Deana Carpenter Aug. 2, 2016, 8:01am


PHILADELPHIA — After allegedly falling from a ladder he purchased at a Home Depot store, Jeffrey Nein has filed a lawsuit against a range of defendants.

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Home Depot USA Inc. and Home Depot Inc. are named as a defendants in the suit. Nein has also named Tricam Industries Inc., Tricam Industries, Asia Ltd., Gorilla Ladders and Zhejiang Sopop Industrial Co. Ltd.

Nein alleges in the complaint filed July 11 in the U.S. District Court for the Eastern District of Pennsylvania that there was a breach of the ladder’s implied warranty, design defects, insufficient measures taken to prevent injuries, negligence and product liability.

Stephen Holmes, director of corporate communications for Home Depot, would not comment on the case specifically.

“I can tell you that we don’t manufacture ladders,” Holmes told the Pennsylvania Record.

Nein claims in his suit that the defendants manufactured and distributed ladders that had design defects that could have caused injuries to those using them.

The plaintiff alleges in his complaint that on July 23, 2014, he sustained physical injuries to his left wrist and arm when the ladder collapsed under him.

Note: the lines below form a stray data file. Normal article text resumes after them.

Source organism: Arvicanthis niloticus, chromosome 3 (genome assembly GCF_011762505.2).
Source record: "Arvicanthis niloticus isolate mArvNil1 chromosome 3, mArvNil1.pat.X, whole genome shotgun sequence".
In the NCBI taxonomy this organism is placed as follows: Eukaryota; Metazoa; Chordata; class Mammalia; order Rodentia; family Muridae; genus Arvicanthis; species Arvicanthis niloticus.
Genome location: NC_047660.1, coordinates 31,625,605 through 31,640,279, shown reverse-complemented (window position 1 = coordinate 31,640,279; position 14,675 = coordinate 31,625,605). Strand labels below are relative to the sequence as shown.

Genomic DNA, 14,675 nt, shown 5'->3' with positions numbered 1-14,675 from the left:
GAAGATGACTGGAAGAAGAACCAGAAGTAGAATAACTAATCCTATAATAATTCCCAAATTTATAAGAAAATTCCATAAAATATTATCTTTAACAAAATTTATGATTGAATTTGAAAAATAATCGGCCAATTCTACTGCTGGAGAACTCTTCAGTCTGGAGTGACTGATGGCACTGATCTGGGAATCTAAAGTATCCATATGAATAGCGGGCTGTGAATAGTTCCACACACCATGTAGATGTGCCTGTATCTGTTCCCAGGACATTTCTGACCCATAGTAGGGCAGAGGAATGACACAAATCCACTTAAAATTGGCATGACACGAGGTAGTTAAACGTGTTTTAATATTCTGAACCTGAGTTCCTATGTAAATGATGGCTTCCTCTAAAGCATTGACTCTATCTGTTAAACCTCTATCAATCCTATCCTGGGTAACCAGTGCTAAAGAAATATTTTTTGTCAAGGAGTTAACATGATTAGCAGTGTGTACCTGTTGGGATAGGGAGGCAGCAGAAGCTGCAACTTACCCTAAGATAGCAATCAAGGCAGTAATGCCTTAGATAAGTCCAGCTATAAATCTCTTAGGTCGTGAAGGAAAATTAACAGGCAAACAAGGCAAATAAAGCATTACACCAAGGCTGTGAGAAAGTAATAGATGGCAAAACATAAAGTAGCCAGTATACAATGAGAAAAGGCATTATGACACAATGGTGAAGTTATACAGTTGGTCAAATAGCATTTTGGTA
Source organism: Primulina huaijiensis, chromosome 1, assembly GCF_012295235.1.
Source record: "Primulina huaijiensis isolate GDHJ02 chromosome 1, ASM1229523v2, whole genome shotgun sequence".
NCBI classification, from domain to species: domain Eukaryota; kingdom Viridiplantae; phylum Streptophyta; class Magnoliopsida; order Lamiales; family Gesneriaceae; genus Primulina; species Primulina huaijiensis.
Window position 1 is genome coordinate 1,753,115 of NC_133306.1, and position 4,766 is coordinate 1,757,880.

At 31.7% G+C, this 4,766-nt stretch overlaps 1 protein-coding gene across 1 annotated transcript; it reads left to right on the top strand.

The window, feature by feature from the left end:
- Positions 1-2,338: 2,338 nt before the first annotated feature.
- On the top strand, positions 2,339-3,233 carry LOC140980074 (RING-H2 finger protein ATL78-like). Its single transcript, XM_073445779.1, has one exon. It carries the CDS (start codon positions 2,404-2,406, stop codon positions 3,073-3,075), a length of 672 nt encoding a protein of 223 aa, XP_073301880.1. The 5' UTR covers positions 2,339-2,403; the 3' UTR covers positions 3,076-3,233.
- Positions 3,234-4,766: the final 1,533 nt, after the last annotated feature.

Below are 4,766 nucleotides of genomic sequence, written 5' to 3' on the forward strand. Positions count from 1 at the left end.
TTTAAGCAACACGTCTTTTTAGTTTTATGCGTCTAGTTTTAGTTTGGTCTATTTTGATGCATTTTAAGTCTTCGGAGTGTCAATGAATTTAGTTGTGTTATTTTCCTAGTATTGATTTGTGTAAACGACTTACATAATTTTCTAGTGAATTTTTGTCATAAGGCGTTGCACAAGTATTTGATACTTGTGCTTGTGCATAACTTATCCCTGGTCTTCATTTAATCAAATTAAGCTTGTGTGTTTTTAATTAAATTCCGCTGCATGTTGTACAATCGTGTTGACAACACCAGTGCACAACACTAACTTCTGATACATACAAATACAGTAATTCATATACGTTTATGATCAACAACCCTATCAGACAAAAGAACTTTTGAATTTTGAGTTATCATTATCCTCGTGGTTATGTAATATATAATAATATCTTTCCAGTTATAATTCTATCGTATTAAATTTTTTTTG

He holds the defendants responsible because he alleges that the defendants were already aware the ladders were faulty.

Nein alleges the defendants failed to provide adequate warning to consumers about the harm their products could potentially cause. He also alleges that the companies did not take any steps to make sure their ladders did not collapse.

The Pennsylvania Chamber of Business and Industry, which according to its website acts as the “statewide voice of business,” could not comment specifically on Nein’s case, but its president, Gene Barr, offered up a statement.

“Unfortunately, it is common to see civil lawsuits with multiple named defendants alleging fault for certain injuries,” Barr told the Pennsylvania Record.

Barr said that in the search for the deep pocket to pay out a claim, a company only minimally at fault can bear a disproportionate and unfair burden of paying an inequitable award.

“This is the reason why our organization worked for years on reforming joint and several liability here in Pennsylvania," Barr said. "Prior to the enactment of the Fair Share Act in 2011, a defendant found minimally at fault in a litigation could be forced to pay 100 percent of the judgment in the event those primarily responsible were unable to pay."

The situation prior to the passage of the 2011 law often led members of the plaintiffs bar to seek many deep-pockets defendants in the hopes they would settle and not risk being tagged with a significant judgment when they were minimally liable, he said.

Nein is requesting a jury trial and is seeking judgment against the defendants in an amount exceeding $150,000 plus interest and court costs. Nein is represented by Arthur Bugay of Galfand Berger LLP in Philadelphia.

 

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